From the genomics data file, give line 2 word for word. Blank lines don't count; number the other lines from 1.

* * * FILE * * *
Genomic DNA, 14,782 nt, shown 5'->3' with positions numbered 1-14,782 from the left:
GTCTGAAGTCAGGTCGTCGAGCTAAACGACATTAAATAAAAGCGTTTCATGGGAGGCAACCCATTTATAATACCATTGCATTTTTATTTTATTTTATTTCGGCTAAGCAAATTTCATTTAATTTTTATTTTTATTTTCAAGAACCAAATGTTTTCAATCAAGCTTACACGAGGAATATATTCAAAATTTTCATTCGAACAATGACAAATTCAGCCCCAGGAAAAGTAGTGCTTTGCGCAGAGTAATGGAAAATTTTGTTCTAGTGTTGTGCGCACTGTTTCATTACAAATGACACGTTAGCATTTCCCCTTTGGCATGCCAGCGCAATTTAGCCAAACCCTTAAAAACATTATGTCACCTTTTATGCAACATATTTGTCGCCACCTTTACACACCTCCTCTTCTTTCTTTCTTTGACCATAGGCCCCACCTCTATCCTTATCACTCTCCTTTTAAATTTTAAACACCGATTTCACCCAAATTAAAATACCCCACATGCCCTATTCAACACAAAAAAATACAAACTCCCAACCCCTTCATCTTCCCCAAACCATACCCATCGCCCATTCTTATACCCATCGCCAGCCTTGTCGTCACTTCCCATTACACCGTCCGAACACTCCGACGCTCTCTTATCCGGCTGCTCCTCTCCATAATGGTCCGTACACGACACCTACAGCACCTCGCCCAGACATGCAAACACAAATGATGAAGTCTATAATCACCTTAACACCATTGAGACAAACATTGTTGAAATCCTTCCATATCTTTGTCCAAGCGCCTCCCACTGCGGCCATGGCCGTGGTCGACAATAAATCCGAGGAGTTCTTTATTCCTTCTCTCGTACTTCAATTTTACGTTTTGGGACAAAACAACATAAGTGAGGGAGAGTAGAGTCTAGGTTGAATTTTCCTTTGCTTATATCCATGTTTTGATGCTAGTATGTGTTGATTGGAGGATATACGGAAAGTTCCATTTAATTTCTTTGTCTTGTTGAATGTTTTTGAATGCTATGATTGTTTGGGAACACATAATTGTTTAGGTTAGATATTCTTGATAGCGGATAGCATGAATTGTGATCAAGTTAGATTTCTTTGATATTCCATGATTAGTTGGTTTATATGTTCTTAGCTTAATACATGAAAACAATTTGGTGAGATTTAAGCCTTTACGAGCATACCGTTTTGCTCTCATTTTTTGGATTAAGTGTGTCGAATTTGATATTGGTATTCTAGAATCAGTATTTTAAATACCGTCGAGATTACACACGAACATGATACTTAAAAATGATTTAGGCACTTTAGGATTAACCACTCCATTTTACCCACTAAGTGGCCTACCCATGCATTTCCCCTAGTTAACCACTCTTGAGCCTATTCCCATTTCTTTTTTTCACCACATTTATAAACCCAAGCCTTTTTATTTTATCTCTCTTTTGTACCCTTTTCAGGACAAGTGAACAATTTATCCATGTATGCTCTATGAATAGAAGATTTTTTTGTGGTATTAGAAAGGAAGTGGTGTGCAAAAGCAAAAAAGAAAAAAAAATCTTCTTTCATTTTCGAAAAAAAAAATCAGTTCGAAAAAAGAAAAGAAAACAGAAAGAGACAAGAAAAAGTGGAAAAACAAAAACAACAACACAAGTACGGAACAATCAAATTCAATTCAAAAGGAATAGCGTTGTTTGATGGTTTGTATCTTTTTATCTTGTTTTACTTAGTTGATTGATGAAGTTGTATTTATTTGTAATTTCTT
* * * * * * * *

GTCTGAAGTCAGGTCGTCGAGCTAAACGACATTAAATAAAAGCGTTTCATGGGAGGCAACCCATTTATAATACCATTGCATTTTTATTTTATTTTATTTCGGCTAAGCAAATTTCATTTAATTTTTATTTTTATTTTCAAGAACCAAATGTTTTCAATCAAGCTTACACGAGGAATATATTCAAAATTTTCATTCGAACAATGACAAATTCAGCCCCAGGAAAAGTAGTGCTTTGCGCAGAGTAATGGAAAATTTTGTTCTAGTGTTGTGCGCACTGTTTCATTACAAATGACACGTTAGCATTTCCCCTTTGGCATGCCAGCGCAATTTAGCCAAACCCTTAAAAACATTATGTCACCTTTTATGCAACATATTTGTCGCCACCTTTACACACCTCCTCTTCTTTCTTTCTTTGACCATAGGCCCCACCTCTATCCTTATCACTCTCCTTTTAAATTTTAAACACCGATTTCACCCAAATTAAAATACCCCACATGCCCTATTCAACACAAAAAAATACAAACTCCCAACCCCTTCATCTTCCCCAAACCATACCCATCGCCCATTCTTATACCCATCGCCAGCCTTGTCGTCACTTCCCATTACACCGTCCGAACACTCCGACGCTCTCTTATCCGGCTGCTCCTCTCCATAATGGTCCGTACACGACACCTACAGCACCTCGCCCAGACATGCAAACACAAATGATGAAGTCTATAATCACCTTAACACCATTGAGACAAACATTGTTGAAATCCTTCCATATCTTTGTCCAAGCGCCTCCCACTGCGGCCATGGCCGTGGTCGACAATAAATCCGAGGAGTTCTTTATTCCTTCTCTCGTACTTCAATTTTACGTTTTGGGACAAAACAACATAAGTGAGGGAGAGTAGAGTCTAGGTTGAATTTTCCTTTGCTTATATCCATGTTTTGATGCTAGTATGTGTTGATTGGAGGATATACGGAAAGTTCCATTTAATTTCTTTGTCTTGTTGAATGTTTTTGAATGCTATGATTGTTTGGGAACACATAATTGTTTAGGTTAGATATTCTTGATAGCGGATAGCATGAATTGTGATCAAGTTAGATTTCTTTGATATTCCATGATTAGTTGGTTTATATGTTCTTAGCTTAATACATGAAAACAATTTGGTGAGATTTAAGCCTTTACGAGCATACCGTTTTGCTCTCATTTTTTGGATTAAGTGTGTCGAATTTGATATTGGTATTCTAGAATCAGTATTTTAAATACCGTCGAGATTACACACGAACATGATACTTAAAAATGATTTAGGCACTTTAGGATTAACCACTCCATTTTACCCACTAAGTGGCCTACCCATGCATTTCCCCTAGTTAACCACTCTTGAGCCTATTCCCATTTCTTTTTTTCACCACATTTATAAACCCAAGCCTTTTTATTTTATCTCTCTTTTGTACCCTTTTCAGGACAAGTGAACAATTTATCCATGTATGCTCTATGAATAGAAGATTTTTTTGTGGTATTAGAAAGGAAGTGGTGTGCAAAAGCAAAAAAGAAAAAAAAATCTTCTTTCATTTTCGAAAAAAAAAATCAGTTCGAAAAAAGAAAAGAAAACAGAAAGAGACAAGAAAAAGTGGAAAAACAAAAACAACAACACAAGTACGGAACAATCAAATTCAATTCAAAAGGAATAGCGTTGTTTGATGGTTTGTATCTTTTTATCTTGTTTTACTTAGTTGATTGATGAAGTTGTATTTATTTGTAATTTCTT